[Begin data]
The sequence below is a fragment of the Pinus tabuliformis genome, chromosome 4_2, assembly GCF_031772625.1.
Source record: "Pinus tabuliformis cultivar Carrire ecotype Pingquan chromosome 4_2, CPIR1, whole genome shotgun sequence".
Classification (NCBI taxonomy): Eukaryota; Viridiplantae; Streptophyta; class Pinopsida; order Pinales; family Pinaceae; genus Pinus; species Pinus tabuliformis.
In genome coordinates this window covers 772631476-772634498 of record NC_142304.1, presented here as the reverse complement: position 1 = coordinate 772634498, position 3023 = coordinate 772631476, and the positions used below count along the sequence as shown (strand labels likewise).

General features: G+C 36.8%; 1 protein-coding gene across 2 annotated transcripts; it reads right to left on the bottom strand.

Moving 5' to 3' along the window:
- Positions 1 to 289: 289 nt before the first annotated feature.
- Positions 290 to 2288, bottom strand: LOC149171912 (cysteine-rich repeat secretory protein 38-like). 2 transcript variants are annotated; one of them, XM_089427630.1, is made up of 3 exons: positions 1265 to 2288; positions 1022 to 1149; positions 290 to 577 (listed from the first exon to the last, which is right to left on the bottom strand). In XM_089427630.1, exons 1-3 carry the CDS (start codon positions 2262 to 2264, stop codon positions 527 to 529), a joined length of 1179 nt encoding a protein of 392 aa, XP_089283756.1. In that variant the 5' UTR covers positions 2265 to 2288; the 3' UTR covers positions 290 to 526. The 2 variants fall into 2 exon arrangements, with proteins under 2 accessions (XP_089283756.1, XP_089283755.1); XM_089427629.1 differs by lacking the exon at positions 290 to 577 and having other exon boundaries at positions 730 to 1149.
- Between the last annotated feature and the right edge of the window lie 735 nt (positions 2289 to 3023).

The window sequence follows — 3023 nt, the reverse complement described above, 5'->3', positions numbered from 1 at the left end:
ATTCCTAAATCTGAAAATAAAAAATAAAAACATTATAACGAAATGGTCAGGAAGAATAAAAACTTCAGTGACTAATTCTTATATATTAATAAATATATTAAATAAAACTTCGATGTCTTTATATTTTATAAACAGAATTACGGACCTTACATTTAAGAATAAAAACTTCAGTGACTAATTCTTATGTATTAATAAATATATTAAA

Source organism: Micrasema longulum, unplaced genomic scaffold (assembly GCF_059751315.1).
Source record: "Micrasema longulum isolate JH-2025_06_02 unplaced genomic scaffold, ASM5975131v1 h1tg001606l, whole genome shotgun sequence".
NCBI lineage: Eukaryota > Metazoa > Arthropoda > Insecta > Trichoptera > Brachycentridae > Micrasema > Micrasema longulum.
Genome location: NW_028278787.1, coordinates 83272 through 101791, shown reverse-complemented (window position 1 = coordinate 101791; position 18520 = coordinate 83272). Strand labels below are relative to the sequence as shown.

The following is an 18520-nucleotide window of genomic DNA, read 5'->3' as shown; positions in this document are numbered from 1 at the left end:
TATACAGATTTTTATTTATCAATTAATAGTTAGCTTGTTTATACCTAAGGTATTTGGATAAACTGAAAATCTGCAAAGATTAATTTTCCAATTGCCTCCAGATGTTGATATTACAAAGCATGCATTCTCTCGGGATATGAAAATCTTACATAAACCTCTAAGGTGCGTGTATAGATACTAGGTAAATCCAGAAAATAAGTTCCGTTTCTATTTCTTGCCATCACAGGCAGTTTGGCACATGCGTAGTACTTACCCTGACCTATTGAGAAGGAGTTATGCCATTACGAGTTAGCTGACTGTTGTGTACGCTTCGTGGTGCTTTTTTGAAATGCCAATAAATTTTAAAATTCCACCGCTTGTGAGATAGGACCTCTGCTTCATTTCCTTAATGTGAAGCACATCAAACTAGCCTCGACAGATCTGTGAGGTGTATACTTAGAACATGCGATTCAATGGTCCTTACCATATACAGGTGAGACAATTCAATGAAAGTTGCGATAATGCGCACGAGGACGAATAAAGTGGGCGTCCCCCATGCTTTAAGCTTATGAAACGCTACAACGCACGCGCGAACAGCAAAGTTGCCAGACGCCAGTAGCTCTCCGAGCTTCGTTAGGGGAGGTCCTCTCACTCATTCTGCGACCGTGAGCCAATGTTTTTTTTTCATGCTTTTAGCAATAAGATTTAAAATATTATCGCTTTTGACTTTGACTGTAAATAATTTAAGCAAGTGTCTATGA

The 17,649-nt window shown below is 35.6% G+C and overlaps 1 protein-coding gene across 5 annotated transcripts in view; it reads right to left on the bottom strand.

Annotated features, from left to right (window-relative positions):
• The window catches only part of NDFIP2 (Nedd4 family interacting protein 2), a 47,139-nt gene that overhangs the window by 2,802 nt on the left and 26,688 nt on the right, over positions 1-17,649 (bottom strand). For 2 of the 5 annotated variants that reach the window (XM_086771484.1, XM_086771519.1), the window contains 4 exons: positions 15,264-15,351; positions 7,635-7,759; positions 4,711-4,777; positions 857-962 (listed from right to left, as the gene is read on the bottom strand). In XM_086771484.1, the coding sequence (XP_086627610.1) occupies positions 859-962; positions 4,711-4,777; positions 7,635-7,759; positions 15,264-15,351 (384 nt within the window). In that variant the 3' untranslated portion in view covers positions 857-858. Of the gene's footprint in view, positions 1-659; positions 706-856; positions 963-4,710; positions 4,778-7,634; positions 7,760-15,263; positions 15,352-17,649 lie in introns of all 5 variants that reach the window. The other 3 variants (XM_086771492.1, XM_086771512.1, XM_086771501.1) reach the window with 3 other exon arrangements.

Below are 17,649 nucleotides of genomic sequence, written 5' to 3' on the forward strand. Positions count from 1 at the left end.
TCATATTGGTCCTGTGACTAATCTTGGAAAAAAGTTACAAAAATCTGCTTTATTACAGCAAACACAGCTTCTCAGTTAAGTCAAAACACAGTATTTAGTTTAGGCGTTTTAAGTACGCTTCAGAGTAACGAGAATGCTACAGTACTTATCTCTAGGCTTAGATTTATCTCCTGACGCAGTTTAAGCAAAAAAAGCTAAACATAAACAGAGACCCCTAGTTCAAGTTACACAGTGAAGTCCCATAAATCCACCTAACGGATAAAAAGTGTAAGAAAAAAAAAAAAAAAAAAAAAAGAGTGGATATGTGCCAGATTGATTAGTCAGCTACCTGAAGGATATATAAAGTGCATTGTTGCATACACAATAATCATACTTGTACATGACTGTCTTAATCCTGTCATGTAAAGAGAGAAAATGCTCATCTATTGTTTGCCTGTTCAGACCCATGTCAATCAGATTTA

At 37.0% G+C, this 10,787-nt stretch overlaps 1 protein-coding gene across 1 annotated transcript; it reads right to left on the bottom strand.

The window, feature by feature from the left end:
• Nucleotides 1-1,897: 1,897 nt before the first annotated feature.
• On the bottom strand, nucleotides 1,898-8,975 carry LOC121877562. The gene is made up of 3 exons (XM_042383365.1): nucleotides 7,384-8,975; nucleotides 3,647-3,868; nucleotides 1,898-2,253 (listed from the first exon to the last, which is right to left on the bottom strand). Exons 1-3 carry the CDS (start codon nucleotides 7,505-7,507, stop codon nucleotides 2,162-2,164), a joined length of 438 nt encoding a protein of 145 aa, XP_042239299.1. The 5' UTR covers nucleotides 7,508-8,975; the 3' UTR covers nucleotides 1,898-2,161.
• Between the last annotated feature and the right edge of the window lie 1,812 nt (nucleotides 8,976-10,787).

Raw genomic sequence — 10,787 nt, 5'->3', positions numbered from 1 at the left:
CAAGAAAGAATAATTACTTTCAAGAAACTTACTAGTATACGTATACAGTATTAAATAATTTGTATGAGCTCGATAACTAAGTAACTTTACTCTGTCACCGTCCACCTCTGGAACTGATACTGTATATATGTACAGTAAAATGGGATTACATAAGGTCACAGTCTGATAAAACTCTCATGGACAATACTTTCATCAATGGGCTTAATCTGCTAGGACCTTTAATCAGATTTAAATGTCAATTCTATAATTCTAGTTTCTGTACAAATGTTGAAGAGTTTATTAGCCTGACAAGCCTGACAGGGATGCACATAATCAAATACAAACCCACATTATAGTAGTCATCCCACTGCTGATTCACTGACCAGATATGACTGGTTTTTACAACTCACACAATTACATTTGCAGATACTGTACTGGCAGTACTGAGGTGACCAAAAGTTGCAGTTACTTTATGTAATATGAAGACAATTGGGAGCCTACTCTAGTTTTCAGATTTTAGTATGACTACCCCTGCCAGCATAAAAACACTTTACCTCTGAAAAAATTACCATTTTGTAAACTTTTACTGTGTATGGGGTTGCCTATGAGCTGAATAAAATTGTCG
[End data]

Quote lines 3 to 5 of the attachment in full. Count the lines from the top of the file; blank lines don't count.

Classification (NCBI taxonomy): Eukaryota; Viridiplantae; Streptophyta; class Pinopsida; order Pinales; family Pinaceae; genus Pinus; species Pinus tabuliformis.
In genome coordinates this window covers 772631476-772634498 of record NC_142304.1, presented here as the reverse complement: position 1 = coordinate 772634498, position 3023 = coordinate 772631476, and the positions used below count along the sequence as shown (strand labels likewise).

General features: G+C 36.8%; 1 protein-coding gene across 2 annotated transcripts; it reads right to left on the bottom strand.